Have you ever heard about the Hawthorne Effect? It’s a theory by social scientists, that posits that people change their behavior when they know they are being observed. I first heard about this theory while studying mass communication in college, and came across it again this week, while reading Tim Wu’s brilliant book The Attention Merchants. Wu brings up the Hawthorne Effect while discussing the 1973 PBS show “An American Family” – the first ever “reality television” show in the history of American television. When it first aired, some critics called it exploitative and manufactured – because in their eyes, the very act of being followed by cameramen and sound engineers altered the behavior of the family.
I wonder: can we apply the Hawthorne Effect to our digital lives? Do people behave differently online, knowing their experiences will be observed and “graded” by likes? Do people keep track of the types of posts that receive high engagement numbers and stop posting content that doesn’t do well with their friends and followers? This is what professor Ben Grosser thinks:
“The fact that these numbers are there, they’re influencing us in ways that we have a lot of trouble perceiving, and it’s changing what we do. It’s changing what we pay attention to. It’s changing who we pay attention to. It’s changing who we think we should be friends with. And it’s changing what we write and what we say and what we think we should write and say within the social media platforms.”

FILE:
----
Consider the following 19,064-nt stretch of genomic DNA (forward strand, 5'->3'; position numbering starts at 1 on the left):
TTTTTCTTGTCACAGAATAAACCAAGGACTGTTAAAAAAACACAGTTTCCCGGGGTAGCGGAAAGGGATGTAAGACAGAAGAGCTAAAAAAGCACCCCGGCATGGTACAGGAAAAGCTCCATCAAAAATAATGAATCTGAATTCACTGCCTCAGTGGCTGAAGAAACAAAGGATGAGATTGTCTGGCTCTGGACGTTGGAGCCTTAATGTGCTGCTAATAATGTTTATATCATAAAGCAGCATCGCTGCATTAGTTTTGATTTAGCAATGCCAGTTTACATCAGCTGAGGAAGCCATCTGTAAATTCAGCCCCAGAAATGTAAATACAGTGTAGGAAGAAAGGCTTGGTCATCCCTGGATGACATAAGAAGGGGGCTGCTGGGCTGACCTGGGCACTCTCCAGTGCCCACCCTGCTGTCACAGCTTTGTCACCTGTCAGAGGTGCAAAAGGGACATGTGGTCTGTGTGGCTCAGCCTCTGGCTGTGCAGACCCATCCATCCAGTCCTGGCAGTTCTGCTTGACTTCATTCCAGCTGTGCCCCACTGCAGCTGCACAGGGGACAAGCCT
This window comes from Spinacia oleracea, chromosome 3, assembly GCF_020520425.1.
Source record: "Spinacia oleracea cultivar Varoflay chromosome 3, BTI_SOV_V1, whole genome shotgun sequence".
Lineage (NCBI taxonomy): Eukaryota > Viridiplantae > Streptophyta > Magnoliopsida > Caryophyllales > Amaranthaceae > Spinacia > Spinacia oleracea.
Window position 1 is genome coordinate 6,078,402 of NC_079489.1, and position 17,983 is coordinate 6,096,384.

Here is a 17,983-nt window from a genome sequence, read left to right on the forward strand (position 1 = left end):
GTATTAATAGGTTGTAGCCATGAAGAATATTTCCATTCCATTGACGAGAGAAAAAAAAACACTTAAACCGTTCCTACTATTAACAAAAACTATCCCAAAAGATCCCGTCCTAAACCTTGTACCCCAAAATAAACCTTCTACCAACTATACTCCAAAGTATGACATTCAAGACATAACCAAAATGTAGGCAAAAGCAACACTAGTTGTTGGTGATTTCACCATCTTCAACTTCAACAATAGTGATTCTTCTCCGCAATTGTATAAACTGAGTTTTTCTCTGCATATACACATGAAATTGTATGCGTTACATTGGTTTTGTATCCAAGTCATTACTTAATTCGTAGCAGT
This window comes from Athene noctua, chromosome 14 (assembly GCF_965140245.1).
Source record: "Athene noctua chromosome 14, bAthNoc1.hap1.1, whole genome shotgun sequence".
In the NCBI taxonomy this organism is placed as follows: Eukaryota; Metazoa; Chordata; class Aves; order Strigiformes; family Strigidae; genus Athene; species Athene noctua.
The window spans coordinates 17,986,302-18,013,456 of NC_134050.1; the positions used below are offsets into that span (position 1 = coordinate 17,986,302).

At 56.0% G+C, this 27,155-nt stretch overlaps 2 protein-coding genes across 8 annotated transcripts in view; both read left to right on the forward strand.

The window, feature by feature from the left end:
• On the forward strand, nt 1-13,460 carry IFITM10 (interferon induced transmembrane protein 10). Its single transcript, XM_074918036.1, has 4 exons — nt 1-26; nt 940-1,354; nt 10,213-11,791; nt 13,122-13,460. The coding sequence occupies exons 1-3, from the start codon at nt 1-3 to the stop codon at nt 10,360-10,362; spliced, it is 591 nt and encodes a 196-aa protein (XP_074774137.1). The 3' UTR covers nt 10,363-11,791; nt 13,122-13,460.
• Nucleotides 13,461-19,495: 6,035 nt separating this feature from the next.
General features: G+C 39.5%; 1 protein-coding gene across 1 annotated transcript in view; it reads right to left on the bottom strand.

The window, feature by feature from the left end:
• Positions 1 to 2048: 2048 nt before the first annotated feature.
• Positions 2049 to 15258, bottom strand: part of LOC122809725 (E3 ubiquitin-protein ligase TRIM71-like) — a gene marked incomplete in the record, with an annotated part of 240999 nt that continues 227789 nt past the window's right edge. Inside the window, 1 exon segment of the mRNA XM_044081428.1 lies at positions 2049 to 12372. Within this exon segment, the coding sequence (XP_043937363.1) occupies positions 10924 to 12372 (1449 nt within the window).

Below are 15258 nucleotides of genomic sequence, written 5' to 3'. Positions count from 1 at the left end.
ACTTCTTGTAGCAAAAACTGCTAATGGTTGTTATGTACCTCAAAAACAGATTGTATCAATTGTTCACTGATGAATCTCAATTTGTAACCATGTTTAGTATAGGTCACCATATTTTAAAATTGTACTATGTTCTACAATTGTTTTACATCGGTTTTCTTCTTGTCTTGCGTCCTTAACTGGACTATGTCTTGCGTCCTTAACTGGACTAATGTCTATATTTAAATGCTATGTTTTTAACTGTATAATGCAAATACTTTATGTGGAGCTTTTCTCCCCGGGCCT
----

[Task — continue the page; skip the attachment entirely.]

What happens if we remove numbers from social media platforms?
Last week I launched a challenge: I encouraged you to install Grosser’s social media Demetricators (in case you missed the post, you can read it here), which hide all metrics from your social media profiles – Facebook, Twitter and Instagram. As I had explained, the plugins only work on desktops and not mobile devices because of restrictions set up by the tech platforms.
I wonder if you’ve been using the Demetricator plugins and what your experience has been?
Ben Grosser shared this during our interview:
Users of Facebook Demetricator have written me and said, you know with the metrics gone now that I can’t see how many likes everything has, I’m literally frozen in place unsure of whether or not I can like this piece of content or not. And it turns out, for example, that some people have made a rule for themselves that they don’t want to like something if hardly anybody else has liked it. So if it only has one or two likes, they don’t want to be one of those few likers because it’s kind of like they’re going out on a limb. What if that thing doesn’t become popular and now they’re one of the few people that thought it was?
Has Demetricator changed your experience of social media? Do you prefer using platforms with or without metrics? And would you feel more free to post content if you knew it wasn’t bound to be “rated” by likes and comments?
I look forward to hearing your impressions!